Warhol’s first ‘selfie’ sells for $7.7 million in London

The hammer comes down at $7.7 million for Andy Warhol’s first ‘selfie,’ at Sotheby’s London. Image courtesy of Sotheby’s

 

LONDON – At Sotheby’s in London, a work from Andy Warhol’s very first series of self-portraits has sold for $7.7 million. The work appeared at auction for the first time this evening, 30 years after the artist’s death in 1987.

“In the age of Instagram, Warhol’s fabled prediction that ‘in the future, everyone will be world-famous for 15 minutes’ has never felt more prophetic, and the artist’s first self-portraits – created using a strip of photographs taken in a New York dime store photo-booth – have never felt more relevant to contemporary culture. This is a work of immense art historical importance that marks the watershed moment when Warhol joined the canon of the greatest self-portraitists,” said James Sevier, Sotheby’s Senior Specialist, Contemporary Art

After achieving renown for his candid portrayals of luminaries including Marilyn Monroe, Jackie Kennedy and Elizabeth Taylor in the early 1960s, Self-Portrait represents the moment that Warhol stepped out from behind the camera and into the glare of its flashbulb.  This painting belongs to the very first sequence of self-portraits created by Warhol. Based on the first image in a strip of photo booth portraits, this work is effectively Wahrol’s first-ever selfie. The use of such unconventional source material was, at this time, fiercely innovative, adding to the aura of technical invention that already surrounded the artist. Warhol had previously used the same photo-booth medium to create an extraordinary portrait of the famous New York collector Ethel Scull. The resultant painting is now one of the most celebrated works of Warhol’s early career, jointly owned by the Whitney Museum of American Art and the Metropolitan Museum of Art, New York.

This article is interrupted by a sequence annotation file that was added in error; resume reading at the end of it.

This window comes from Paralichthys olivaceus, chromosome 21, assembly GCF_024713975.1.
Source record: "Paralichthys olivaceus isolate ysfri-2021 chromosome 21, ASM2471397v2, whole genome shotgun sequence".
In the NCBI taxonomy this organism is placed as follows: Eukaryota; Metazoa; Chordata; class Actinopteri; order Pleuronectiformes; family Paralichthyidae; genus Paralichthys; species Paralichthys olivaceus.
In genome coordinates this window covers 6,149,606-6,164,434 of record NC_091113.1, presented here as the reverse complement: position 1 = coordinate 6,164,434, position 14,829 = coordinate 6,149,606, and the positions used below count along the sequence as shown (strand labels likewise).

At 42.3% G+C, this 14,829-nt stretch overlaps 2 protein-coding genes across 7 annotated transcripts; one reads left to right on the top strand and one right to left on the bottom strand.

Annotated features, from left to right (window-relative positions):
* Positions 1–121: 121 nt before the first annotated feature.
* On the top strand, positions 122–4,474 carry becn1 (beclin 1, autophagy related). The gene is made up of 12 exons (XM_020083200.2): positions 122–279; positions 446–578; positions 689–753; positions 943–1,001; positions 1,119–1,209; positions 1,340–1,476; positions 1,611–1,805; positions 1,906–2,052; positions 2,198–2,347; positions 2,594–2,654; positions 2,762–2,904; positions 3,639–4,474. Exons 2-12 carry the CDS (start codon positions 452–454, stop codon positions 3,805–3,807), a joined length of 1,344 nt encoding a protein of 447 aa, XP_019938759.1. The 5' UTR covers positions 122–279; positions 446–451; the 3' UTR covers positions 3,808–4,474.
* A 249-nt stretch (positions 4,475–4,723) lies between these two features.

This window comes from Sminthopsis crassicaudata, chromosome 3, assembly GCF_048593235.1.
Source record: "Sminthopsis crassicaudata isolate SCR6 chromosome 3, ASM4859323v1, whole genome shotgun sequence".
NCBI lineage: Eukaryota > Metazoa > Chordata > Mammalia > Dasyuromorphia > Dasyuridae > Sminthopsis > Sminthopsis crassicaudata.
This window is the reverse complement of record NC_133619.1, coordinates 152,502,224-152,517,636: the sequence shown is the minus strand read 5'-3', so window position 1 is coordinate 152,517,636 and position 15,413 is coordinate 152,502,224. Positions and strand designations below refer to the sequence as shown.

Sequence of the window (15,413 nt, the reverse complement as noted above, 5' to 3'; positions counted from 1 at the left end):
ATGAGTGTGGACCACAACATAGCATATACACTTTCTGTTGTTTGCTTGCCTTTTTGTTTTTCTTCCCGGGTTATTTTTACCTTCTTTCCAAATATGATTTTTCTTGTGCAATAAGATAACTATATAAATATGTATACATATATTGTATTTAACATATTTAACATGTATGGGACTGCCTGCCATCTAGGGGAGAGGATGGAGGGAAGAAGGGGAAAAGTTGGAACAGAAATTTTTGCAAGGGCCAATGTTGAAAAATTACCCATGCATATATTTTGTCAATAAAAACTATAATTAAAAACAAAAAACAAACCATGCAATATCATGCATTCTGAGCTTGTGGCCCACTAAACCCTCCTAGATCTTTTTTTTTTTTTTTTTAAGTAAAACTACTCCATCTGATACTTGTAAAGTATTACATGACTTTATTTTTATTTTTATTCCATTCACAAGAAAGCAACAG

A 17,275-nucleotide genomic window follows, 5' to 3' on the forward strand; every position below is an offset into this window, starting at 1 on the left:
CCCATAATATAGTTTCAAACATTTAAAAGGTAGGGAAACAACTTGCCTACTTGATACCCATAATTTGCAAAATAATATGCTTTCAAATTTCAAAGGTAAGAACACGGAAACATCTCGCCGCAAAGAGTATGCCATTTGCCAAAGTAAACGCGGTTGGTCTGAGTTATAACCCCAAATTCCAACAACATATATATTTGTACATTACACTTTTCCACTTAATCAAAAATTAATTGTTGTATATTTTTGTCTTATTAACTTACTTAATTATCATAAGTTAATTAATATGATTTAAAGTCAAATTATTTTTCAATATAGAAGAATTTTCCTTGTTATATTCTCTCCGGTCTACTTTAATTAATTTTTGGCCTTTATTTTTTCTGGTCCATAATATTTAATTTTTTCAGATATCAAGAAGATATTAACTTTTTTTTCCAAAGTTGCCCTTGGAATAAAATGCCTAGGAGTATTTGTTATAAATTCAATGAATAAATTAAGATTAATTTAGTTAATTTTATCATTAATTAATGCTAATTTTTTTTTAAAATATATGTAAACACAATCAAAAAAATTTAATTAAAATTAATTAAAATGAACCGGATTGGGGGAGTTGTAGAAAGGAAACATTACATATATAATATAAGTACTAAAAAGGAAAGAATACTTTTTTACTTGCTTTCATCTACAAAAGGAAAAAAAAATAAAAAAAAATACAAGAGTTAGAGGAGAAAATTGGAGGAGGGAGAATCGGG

Warhol considered his first engagements with self-portraiture a consummate success. He revisited the genre throughout the 1960s, and periodically in the ensuing decades. More than any artist before him, Warhol’s image, identity, and constructed public persona, were inextricably bound to his art. The self-portraits thus became the richest and most fertile sites for his invention. Starting with the present painting, he commodified himself into an icon – as immediately identifiable as Elvis, Marilyn, or Liz. In Self-Portrait, as much as in any of the self-portraits that followed, Warhol presents himself as a constructed fiction. We are reminded of the artist’s 1967 statement: “If you want to know about Andy Warhol, then just look at the surface of my pictures, my movies and me and there I am: there’s nothing in between.”

 

Andy Warhol, SELF-PORTRAIT, 1963-64. Image courtesy Sotheby’s